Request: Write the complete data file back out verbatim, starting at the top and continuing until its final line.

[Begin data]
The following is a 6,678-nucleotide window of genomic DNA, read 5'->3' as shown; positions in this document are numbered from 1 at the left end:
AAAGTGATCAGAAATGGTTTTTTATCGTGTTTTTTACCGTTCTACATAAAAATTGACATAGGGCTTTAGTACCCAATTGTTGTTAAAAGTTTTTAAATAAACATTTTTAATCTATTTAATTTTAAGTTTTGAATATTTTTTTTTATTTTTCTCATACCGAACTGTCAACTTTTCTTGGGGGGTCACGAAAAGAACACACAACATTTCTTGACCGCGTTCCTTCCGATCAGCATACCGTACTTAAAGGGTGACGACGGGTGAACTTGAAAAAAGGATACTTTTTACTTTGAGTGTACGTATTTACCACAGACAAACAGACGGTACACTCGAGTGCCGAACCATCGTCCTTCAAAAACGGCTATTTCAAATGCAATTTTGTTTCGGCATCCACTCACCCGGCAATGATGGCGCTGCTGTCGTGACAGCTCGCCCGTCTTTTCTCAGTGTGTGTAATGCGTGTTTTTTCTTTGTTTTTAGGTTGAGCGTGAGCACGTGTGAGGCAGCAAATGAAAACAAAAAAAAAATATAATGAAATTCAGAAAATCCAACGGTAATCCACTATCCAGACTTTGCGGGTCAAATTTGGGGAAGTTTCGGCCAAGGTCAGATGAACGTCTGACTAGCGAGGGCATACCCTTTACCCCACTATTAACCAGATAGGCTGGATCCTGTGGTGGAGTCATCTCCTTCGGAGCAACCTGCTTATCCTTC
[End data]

The following is a 6,678-nucleotide window of genomic DNA, read 5'->3' as shown; positions in this document are numbered from 1 at the left end:
AAAGTGATCAGAAATGGTTTTTTATCGTGTTTTTTACCGTTCTACATAAAAATTGACATAGGGCTTTAGTACCCAATTGTTGTTAAAAGTTTTTAAATAAACATTTTTAATCTATTTAATTTTAAGTTTTGAATATTTTTTTTTATTTTTCTCATACCGAACTGTCAACTTTTCTTGGGGGGTCACGAAAAGAACACACAACATTTCTTGACCGCGTTCCTTCCGATCAGCATACCGTACTTAAAGGGTGACGACGGGTGAACTTGAAAAAAGGATACTTTTTACTTTGAGTGTACGTATTTACCACAGACAAACAGACGGTACACTCGAGTGCCGAACCATCGTCCTTCAAAAACGGCTATTTCAAATGCAATTTTGTTTCGGCATCCACTCACCCGGCAATGATGGCGCTGCTGTCGTGACAGCTCGCCCGTCTTTTCTCAGTGTGTGTAATGCGTGTTTTTTCTTTGTTTTTAGGTTGAGCGTGAGCACGTGTGAGGCAGCAAATGAAAACAAAAAAAAAATATAATGAAATTCAGAAAATCCAACGGTAATCCACTATCCAGACTTTGCGGGTCAAATTTGGGGAAGTTTCGGCCAAGGTCAGATGAACGTCTGACTAGCGAGGGCATACCCTTTACCCCACTATTAACCAGATAGGCTGGATCCTGTGGTGGAGTCATCTCCTTCGGAGCAACCTGCTTATCCTTC